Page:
Chloe Anthony Wofford Morrison, known as Toni Morrison, was an American novelist. Among her best-known novels include Song of Solomon, Beloved, and The Bluest Eye, which happens to be her first novel published in 1970.
Who Was Toni Morrison?
Toni Morrison was a Nobel and Pulitzer Prize-winning American novelist, editor, and professor famed for her exquisite language and richly detailed African American characters central to their narratives. In 1970, Morrison published her first novel, The Bluest Eye. She won the National Book Critics Cycle Award for her critically acclaimed novel, Song of Solomon. She also won the Pulitzer Prize for Beloved in 1988 and was awarded the Nobel Prize in Literature in 1993.
Early Life and Education
Toni Morrison was born February 18, 1931, in Lorain, Ohio. She was the second of four children. Her father George Wofford, mainly worked as a welder for U.S. steel, while her mother, Ramah, was a homemaker.
Morrison’s family landlord set their house on fire when Morrison was about two years old because her parents could not afford to pay rent. Instead of falling into despair, Morrison’s family responded by laughing at the landlord. Speaking years later about how her family responded to this “bizarre form of evil,” Morrison said her parent’s response demonstrated how to keep your integrity and claim your own life even in the face of acts of such “monumental crudeness.”
At the age of 12, Morrison became a Catholic and was given the baptismal name Antony (after Anthony of Padua), which led to her nickname, Toni. In 1953, Morrison graduated from Howard University with a B.A. in English. In 1955, she earned a master’s degree in American Literature from Cornell University. In the late 1960s, Morrison became the first black female editor in fiction at Random House in New York.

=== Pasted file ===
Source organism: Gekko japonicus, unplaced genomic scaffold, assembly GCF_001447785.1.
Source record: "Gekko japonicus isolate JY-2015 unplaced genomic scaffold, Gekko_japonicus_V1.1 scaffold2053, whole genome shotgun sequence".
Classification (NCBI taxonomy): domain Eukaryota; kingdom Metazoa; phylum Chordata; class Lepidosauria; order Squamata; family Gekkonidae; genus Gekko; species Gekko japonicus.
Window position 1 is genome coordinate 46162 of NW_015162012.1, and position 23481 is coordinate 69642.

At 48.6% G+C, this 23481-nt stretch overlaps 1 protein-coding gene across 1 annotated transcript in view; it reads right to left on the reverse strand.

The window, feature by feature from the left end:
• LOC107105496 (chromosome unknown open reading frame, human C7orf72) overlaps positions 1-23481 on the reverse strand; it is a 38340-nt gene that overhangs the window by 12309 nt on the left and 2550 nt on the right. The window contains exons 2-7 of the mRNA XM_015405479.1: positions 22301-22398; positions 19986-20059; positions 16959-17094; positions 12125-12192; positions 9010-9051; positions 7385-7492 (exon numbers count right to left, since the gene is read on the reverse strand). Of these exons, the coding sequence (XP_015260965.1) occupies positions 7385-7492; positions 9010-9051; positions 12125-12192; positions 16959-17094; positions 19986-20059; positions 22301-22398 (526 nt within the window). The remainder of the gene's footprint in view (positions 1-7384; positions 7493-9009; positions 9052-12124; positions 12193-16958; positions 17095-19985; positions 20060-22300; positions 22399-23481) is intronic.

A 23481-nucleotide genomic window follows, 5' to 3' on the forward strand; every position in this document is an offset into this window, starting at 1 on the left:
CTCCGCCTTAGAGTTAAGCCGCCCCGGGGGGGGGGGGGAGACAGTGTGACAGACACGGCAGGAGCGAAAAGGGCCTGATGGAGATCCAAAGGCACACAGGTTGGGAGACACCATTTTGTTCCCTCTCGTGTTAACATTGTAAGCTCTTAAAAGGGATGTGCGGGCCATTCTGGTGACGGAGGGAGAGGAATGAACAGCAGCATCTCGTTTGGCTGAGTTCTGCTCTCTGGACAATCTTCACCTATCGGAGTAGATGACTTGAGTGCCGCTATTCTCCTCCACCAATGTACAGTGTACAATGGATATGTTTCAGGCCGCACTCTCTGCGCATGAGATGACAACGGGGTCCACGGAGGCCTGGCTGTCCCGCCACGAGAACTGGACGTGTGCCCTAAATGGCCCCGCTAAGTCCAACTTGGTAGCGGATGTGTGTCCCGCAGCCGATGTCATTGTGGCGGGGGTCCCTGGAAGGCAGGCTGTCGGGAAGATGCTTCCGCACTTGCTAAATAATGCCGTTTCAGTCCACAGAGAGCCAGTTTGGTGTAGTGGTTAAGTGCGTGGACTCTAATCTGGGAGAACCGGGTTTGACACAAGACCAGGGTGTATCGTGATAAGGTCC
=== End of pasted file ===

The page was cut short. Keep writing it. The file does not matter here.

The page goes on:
Morrison started working as an editor for L. W. Singer, a textbook division of publisher Random House, in Syracuse, New York, in 1965. She later transferred to Random House in New York City two years later, where she became their first black woman senior editor in the fiction department. She played a key role in bringing Black literature into the mainstream by fostering a new generation of Afro-American writers, including radical activist Angela Davis and poet and novelist Toni Cade Bambara.
In 1975, Morrison brought to publication the autobiography of the well-known boxing champion Muhammad Ali, The Greatest: My Own Story. Morrison also did remarkable work by promoting the work of Henry Dumas, a little-known novelist and poet who was shot dead by a transit officer in 1968.
The Black Book (1974), which documents Black life in the United States from the time of slavery to the 1920s, is also among the books developed and edited by Morrison while at Random House. At first, Random House had been uncertain about the project, but its publication received positive reviews. Alvin Beam reviewed the anthology for the Cleveland Plain Dealer, writing: “Editors, like novelists, have brain children- books they think up and bring to life without putting their own names on the title page. Mrs. Morrison has one of these in the stores now, and magazines and newsletters in the publishing trade are ecstatic, saying it will go like hotcakes.”
“The Bluest Eye”